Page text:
Re: non-traditional males (Yes)

Janice Wallace (
Thu, 2 Apr 1998 15:16:01 -0500 (EST)

In Ontario, Canada there is a relatively long history of promoting more
equitable distribution of positions within educational hierarchies. After
many years of policy "encouraging" higher numbers of females in
administrative positions, almost nothing changed. Even after affirmative
action policy was put into place, change continued to be glacial. In
contrast, affirmative action policy encouraging more males in elementary
positions--particularly through pro-active admissions to highly
competitive positions in Primary/Junior progrmas in faculties of
education--was almost instantly implemented by boards of education and
men were actively courted for scarce teaching jobs at the Primary level.
Yet, despite these advantages, men simply self-selected themselves out.
That is, while many women were highly qualified and desired
administrative positions, they were shut out by the system. However,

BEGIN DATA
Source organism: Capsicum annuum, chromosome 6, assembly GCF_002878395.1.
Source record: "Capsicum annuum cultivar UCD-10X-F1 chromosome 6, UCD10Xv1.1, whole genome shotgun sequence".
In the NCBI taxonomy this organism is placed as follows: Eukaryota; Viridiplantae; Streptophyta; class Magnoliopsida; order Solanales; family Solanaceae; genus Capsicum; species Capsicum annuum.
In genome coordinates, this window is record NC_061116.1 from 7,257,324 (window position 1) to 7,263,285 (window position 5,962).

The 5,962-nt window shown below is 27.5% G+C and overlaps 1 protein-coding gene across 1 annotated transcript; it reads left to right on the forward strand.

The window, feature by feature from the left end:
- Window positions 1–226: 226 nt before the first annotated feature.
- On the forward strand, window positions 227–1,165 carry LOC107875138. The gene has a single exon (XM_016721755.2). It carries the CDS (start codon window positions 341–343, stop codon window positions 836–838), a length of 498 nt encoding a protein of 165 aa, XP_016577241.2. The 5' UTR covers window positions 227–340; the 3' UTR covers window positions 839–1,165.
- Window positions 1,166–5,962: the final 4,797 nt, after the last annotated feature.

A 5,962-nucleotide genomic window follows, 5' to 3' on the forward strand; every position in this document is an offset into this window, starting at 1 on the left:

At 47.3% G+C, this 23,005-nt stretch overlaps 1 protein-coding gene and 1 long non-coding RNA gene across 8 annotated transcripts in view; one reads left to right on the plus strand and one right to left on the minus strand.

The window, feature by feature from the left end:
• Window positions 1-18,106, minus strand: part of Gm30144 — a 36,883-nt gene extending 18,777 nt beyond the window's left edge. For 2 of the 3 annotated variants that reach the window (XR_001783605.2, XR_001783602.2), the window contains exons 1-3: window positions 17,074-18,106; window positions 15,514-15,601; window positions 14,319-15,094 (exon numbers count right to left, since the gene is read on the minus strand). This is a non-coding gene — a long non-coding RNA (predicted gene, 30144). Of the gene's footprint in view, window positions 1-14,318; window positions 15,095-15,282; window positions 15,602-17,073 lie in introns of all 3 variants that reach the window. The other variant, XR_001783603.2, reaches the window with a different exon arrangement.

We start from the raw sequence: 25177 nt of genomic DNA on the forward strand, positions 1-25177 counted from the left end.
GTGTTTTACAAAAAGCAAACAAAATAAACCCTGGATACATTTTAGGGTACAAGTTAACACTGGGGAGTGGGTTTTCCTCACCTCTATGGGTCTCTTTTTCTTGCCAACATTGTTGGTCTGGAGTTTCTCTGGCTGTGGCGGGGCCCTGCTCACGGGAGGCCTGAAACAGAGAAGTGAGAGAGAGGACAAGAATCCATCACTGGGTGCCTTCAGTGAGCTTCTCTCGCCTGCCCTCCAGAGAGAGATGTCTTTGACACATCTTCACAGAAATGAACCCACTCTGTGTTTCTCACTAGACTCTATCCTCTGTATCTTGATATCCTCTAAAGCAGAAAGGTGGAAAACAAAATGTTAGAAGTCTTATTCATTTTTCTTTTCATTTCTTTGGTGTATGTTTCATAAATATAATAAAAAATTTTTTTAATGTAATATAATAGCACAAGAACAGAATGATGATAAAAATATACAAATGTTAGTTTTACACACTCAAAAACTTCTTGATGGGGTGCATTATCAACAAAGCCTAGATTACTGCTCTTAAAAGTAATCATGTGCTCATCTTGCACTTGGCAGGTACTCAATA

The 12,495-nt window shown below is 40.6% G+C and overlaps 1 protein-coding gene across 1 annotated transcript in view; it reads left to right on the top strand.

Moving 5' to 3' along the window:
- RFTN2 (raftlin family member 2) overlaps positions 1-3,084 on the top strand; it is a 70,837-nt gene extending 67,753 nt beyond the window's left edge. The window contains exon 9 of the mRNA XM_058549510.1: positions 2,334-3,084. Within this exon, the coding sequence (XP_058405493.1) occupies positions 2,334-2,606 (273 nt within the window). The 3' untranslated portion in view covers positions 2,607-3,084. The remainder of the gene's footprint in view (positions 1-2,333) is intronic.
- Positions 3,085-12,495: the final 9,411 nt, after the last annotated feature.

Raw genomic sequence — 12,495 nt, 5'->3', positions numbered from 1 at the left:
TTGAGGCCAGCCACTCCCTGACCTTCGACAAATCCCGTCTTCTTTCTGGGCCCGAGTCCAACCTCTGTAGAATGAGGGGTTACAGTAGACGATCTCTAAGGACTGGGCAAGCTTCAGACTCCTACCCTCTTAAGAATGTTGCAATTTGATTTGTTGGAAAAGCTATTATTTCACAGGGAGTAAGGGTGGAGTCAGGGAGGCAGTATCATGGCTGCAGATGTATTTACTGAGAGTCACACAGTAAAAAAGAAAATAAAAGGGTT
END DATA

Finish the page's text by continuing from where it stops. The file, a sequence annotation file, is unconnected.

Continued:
men were actively sought for Primary positions by the system but they
found it incredibly difficult to work outside society's "script" for
male behaviour. The price some men pay for doing so is very high. For
example, many of the men that I encounter in my work as a teacher educator
who are teaching in Primary grades report suspicion about their sexual
orientation, etc., etc. One of our male Primary students was accused of
inappropriate sexual touching by a parent when he responded to a child's
distress out on the school yard while on yard duty. Anther reports a
friend of his who is teaching kindergarten who had a father remove his
daughter from his kindergarten class. Homophobia is very much the subtext
that these male teachers must contend with whatever their sexual
orientation. So, I guess what I'm saying is that our experience here in
Ontario suggests that in the instance of males teaching in elementary
schools, affirmative action has not been enough to ameliorate prejudice
against the nurturing male, nor to encourage their wider participation in
elementary schools, despite broad support from educational systems.

Janice Wallace <>

> I believe the elementary school teacher example is strong one, and one to
> focus on. By getting more males into this profession, we expose more children
> to men in these roles at a young age. This serves to reinforce boys images of
> men with positive role models. With that as one goal, we also see many more
> motivations for integrating this profession by sex. I think that all of the
> traditional reasons for affirmative action apply to this field and I think
> that we should push this as a means to get more men into elementary school
> teaching.
> Robert Weverka
> <>

new message to this message